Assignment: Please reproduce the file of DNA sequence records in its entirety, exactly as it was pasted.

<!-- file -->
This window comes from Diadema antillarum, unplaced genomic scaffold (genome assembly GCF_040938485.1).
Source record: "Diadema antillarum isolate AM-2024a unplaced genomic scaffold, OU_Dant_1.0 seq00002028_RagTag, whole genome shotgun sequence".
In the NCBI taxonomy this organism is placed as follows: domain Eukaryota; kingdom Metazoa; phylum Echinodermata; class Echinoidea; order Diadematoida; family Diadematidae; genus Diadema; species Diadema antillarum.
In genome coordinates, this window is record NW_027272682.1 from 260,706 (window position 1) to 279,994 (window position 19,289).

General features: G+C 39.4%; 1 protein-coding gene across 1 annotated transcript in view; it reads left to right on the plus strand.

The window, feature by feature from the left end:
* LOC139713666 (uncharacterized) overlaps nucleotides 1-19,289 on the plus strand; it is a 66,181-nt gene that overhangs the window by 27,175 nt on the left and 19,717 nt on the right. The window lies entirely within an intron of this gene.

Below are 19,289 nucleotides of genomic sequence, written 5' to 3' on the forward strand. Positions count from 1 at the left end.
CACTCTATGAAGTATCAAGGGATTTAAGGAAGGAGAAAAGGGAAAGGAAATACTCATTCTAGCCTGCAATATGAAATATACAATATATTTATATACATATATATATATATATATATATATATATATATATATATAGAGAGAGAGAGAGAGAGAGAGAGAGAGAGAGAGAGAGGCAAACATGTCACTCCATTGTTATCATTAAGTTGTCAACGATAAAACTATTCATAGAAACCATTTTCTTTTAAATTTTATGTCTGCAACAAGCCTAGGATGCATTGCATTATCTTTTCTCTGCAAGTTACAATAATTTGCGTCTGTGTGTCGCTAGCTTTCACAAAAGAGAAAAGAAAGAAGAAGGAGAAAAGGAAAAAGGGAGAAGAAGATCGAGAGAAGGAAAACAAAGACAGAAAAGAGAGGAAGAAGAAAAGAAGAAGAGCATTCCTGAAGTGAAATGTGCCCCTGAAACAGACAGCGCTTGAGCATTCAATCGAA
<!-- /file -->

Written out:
This window comes from Diadema antillarum, unplaced genomic scaffold (genome assembly GCF_040938485.1).
Source record: "Diadema antillarum isolate AM-2024a unplaced genomic scaffold, OU_Dant_1.0 seq00002028_RagTag, whole genome shotgun sequence".
In the NCBI taxonomy this organism is placed as follows: domain Eukaryota; kingdom Metazoa; phylum Echinodermata; class Echinoidea; order Diadematoida; family Diadematidae; genus Diadema; species Diadema antillarum.
In genome coordinates, this window is record NW_027272682.1 from 260,706 (window position 1) to 279,994 (window position 19,289).

General features: G+C 39.4%; 1 protein-coding gene across 1 annotated transcript in view; it reads left to right on the plus strand.

The window, feature by feature from the left end:
* LOC139713666 (uncharacterized) overlaps nucleotides 1-19,289 on the plus strand; it is a 66,181-nt gene that overhangs the window by 27,175 nt on the left and 19,717 nt on the right. The window lies entirely within an intron of this gene.

Below are 19,289 nucleotides of genomic sequence, written 5' to 3' on the forward strand. Positions count from 1 at the left end.
CACTCTATGAAGTATCAAGGGATTTAAGGAAGGAGAAAAGGGAAAGGAAATACTCATTCTAGCCTGCAATATGAAATATACAATATATTTATATACATATATATATATATATATATATATATATATATATATATAGAGAGAGAGAGAGAGAGAGAGAGAGAGAGAGAGAGAGGCAAACATGTCACTCCATTGTTATCATTAAGTTGTCAACGATAAAACTATTCATAGAAACCATTTTCTTTTAAATTTTATGTCTGCAACAAGCCTAGGATGCATTGCATTATCTTTTCTCTGCAAGTTACAATAATTTGCGTCTGTGTGTCGCTAGCTTTCACAAAAGAGAAAAGAAAGAAGAAGGAGAAAAGGAAAAAGGGAGAAGAAGATCGAGAGAAGGAAAACAAAGACAGAAAAGAGAGGAAGAAGAAAAGAAGAAGAGCATTCCTGAAGTGAAATGTGCCCCTGAAACAGACAGCGCTTGAGCATTCAATCGAA